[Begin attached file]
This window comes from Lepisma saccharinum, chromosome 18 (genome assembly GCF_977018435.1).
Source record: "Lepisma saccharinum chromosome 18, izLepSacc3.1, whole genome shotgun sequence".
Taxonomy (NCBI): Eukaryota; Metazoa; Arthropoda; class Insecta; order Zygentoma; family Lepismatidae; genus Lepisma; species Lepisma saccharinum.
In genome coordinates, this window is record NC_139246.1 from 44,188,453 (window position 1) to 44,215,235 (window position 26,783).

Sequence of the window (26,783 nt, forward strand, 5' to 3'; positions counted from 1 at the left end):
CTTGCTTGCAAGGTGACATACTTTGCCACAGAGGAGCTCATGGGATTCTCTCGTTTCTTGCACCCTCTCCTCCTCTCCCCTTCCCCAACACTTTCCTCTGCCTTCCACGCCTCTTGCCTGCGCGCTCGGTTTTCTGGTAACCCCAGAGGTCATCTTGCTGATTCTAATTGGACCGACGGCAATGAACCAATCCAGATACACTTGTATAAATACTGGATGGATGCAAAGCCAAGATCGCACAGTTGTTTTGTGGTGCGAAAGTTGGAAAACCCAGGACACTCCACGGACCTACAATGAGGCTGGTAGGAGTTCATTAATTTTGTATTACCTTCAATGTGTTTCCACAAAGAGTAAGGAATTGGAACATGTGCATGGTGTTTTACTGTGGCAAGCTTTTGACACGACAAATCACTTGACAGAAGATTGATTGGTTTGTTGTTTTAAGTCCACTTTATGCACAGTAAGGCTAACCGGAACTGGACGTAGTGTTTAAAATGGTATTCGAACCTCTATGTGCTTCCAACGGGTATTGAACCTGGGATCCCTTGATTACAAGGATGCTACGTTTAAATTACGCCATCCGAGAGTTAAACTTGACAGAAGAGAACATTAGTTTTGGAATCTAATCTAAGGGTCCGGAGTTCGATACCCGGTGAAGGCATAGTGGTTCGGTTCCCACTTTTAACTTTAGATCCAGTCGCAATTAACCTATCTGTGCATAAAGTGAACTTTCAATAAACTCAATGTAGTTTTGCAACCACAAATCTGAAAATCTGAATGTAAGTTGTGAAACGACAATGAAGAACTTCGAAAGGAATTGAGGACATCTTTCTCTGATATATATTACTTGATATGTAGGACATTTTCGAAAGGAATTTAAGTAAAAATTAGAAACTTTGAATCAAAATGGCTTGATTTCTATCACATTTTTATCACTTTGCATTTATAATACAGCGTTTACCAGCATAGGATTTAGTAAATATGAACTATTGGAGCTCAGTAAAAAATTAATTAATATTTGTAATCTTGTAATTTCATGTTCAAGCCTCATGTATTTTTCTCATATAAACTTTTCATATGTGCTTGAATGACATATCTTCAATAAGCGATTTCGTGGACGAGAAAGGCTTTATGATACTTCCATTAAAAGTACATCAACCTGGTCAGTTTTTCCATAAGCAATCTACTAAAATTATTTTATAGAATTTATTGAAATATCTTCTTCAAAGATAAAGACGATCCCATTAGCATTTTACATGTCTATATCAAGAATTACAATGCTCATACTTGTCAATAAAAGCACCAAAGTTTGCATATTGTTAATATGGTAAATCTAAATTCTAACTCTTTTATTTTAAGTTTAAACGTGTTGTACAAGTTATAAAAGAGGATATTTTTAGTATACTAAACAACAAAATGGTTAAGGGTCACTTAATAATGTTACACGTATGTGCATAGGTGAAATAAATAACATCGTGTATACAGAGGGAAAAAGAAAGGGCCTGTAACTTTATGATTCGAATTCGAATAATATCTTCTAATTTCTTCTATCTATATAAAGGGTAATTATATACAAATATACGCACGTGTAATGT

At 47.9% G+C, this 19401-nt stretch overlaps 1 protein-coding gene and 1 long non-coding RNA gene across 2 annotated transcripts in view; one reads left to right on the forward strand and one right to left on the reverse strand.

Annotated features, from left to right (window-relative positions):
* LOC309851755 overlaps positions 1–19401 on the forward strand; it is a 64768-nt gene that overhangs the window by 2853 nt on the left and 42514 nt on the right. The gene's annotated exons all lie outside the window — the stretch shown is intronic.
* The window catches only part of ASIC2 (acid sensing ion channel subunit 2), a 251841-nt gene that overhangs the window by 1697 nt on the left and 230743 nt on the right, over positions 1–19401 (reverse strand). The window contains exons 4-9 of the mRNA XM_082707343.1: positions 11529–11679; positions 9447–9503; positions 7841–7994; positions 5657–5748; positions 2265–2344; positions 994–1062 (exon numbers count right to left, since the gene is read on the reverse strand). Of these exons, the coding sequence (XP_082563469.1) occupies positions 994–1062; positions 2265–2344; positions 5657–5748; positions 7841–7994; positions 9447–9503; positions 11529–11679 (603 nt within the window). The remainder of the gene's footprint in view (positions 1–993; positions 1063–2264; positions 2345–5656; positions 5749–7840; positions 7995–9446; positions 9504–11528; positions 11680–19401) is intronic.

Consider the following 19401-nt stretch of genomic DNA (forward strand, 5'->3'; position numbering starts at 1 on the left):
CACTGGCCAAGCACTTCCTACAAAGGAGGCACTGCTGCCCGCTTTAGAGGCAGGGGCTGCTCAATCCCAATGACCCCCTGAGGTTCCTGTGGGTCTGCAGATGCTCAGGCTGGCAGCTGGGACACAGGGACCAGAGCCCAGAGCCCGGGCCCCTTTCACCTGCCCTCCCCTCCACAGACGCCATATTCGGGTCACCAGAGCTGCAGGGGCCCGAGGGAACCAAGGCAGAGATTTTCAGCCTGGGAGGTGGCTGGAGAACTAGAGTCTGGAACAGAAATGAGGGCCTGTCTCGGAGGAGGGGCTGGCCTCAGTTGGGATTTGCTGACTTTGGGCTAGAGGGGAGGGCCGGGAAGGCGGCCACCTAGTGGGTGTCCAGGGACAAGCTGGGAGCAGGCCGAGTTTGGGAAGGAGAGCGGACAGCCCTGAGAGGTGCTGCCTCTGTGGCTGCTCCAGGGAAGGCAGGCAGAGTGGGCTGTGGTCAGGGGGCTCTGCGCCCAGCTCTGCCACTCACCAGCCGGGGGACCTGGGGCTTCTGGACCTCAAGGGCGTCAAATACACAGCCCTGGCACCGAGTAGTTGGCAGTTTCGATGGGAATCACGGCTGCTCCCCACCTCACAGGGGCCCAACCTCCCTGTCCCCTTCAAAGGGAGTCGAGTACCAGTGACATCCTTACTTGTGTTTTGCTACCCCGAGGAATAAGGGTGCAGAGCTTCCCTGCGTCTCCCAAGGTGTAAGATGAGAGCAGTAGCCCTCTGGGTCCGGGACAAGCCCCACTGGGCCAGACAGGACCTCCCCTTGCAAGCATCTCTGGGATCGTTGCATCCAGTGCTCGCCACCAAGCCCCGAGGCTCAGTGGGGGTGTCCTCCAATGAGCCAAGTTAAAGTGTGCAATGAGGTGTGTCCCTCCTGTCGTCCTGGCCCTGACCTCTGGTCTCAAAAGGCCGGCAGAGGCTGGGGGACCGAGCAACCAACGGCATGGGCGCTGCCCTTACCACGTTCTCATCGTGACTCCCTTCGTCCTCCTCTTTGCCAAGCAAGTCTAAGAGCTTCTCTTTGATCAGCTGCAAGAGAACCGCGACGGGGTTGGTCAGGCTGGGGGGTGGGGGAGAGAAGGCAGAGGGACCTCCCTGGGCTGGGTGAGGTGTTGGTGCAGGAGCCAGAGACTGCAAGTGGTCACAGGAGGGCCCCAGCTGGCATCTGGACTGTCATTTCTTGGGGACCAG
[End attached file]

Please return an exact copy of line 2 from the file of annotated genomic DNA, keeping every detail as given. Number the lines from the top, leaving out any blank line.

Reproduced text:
Source record: "Lepisma saccharinum chromosome 18, izLepSacc3.1, whole genome shotgun sequence".